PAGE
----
The Russian invasion of Ukraine has injected a renewed sense of focus and seriousness into American politics and journalism.
The freshman GOP legislators are once again in the headlines, this time for heckling the president during the State of the Union address. That stunt is only the latest in a long line of attention-grabbing performances that include setting off House metal detectors, raffling off sniper rifles, and attending an event where Vladimir PutinVladimir Vladimirovich Putin 5 things to know today about the Russia-Ukraine conflict Israeli prime minister meets with Putin to discuss Ukraine Lawmakers in both parties see limits on US help for Ukraine MORE was cheered and Adolf Hitler praised.
Each of these actions was thoroughly covered by mainstream journalists along with the full array of politically obsessed newsletters, tweets and blogs, left wing and right. Greene and Boebert have molded themselves into a caustic version of Laverne and Shirley: a quirky duo dominating the media’s primetime lineup of outrage. They excel at a publicity game in which everyone wins — except those of us who are exhausted by endless polarization leading absolutely nowhere.
Granted, performance has always been a key ingredient to political advancement. Ronald Reagan often said his acting background was not an obstacle, but actually pivotal to his success. But for Reagan and most other politicians, performance was only a means to an end. It was a tool used to convince voters about a set of policies and goals. The performance had purpose.
For Greene and Boebert, the performance is the purpose, period. Bills they’ve sponsored or co-sponsored include proposals that read like clicks-and-ratings catnip for Twitter and cable news networks: “The Religions Freedom Over Mandates Act,” “The Keep Schools Open Act,” “The Close Biden’s Open Border Act,” and “The Kyle H. Rittenhouse Congressional Gold Medal Act.”
Each of these stunts then gets tossed into the machinery of anger, where the news cycle is really a rage cycle that profits a host of interests. It works like this: Greene and Boebert do something “shocking” for the sole purpose of getting attention; the media gives them the publicity they crave, while stoking the viewer fury needed to attract substantial audience numbers. The two House members then use those headlines to raise money and run for re-election to the House, where they can devise even more ways to command attention from an eager media. Meanwhile, liberal opposition groups use that same apparatus to rally their side against whatever Greene and Boebert did and to fund-raise for liberal causes.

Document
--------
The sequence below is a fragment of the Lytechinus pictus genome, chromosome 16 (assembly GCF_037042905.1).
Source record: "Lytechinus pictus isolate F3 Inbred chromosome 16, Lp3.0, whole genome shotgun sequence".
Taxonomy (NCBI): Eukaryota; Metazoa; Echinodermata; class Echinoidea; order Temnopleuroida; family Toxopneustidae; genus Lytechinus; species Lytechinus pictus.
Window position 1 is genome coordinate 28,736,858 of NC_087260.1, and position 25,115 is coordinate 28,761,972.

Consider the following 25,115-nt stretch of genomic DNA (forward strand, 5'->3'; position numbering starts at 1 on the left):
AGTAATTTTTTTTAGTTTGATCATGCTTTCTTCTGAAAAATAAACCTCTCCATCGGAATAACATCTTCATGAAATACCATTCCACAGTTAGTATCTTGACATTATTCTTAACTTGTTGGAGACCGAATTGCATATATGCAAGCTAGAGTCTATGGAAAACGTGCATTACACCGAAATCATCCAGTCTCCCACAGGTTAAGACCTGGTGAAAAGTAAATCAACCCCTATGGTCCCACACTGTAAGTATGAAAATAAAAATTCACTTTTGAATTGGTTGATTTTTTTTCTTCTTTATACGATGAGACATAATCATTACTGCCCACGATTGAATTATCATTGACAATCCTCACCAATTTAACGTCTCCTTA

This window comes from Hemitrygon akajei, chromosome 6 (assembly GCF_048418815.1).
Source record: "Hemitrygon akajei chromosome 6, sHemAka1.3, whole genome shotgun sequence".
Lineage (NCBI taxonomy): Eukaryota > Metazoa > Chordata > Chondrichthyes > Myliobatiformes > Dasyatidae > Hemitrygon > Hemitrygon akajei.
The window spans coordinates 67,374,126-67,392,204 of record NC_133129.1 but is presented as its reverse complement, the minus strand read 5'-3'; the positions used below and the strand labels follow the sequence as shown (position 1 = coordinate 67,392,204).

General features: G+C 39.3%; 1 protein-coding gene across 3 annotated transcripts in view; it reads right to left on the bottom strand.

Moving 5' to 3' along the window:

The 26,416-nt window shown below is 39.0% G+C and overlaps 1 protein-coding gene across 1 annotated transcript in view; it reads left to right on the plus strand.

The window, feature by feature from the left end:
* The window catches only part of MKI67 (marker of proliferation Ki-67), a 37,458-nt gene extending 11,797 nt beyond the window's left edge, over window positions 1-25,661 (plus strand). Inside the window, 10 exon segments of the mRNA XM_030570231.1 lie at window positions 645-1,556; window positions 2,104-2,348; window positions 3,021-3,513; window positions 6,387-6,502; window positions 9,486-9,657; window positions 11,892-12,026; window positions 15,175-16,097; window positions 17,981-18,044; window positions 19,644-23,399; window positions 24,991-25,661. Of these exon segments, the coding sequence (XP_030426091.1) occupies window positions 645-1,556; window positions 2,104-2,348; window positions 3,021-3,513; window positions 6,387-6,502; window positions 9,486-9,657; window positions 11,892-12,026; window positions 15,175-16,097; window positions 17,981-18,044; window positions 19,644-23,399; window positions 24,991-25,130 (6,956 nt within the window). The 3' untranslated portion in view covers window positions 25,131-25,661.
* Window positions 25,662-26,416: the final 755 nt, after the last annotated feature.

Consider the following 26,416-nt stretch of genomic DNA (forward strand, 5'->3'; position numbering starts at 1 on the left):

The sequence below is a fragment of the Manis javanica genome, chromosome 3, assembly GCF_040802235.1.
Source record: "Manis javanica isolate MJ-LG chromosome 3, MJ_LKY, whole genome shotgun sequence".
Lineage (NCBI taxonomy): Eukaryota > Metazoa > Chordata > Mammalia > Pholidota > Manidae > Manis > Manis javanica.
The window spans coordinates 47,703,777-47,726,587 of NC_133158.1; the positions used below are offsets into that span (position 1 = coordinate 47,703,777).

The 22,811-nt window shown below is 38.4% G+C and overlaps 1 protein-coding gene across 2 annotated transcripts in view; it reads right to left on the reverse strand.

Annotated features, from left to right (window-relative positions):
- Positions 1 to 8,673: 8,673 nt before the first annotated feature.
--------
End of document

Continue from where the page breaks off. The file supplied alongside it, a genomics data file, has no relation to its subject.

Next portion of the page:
Greene and Boebert are, of course, not alone in hogging the spotlight. Many on the right will point fingers at The Squad, a group of four progressive Democratic representatives lead by Alexandria Ocasio Cortez (D-N.Y.).
The Squad undoubtedly have engaged in their own version of political theatre and aren’t known to recoil at the sight of a television camera. But it’s not exactly the same. A lot of people may disagree with their goals; democratic socialism can be a tough way to attract voting majorities in this country. Nonetheless, theatrics aside, they talk about actual plans and priorities. It’s not all show.
But the hunger for attention by some on The Squad doesn’t help their goals. It feels like these legislators truly believe they are skillfully manipulating the media, even-though this often winds up backfiring. Once a controversial soundbite captures headlines, polarized tribes are rapidly deployed — and even the slight potential for serious discussion is lost. The Squad then becomes yet another one-dimensional Washington political caricature, consigned to the same category as Greene and Boebert.
The whole gimmick needs to change with the times.
The U.S and Europe are witnessing a genuine invasion right now.
It is not some exaggerated culture war: It is real war.
Rifles are not props in the hands of children sent out as Christmas greetings; they are weapons that Ukrainian fathers, sons, mothers, daughters and grandmothers are using to defend their homes and survive. Russians officials shouting “fake news” can now sentence journalists to 15 years in prison.
The least American media outlets could do — as its correspondents risk their lives to bring Ukraine’s trauma to light — is ignore the phony controversies and plastic performances coming out of certain Capitol Hill hallways.
Yes, Greene and Boebert are members of Congress. To that extent, they matter. Were they to do something of substance, it should be reported. That’s journalism.
But too often they are little more than stunt doubles standing in for the real thing. The media knows this and benefits from it.
It’s time for the show to end. Reality has intervened.
Joe Ferullo is an award-winning media executive, producer and journalist and former executive vice president of programming for CBS Television Distribution. He was a news executive for NBC, a writer-producer for “Dateline NBC” and worked for ABC News. Follow him on Twitter @ironworker1.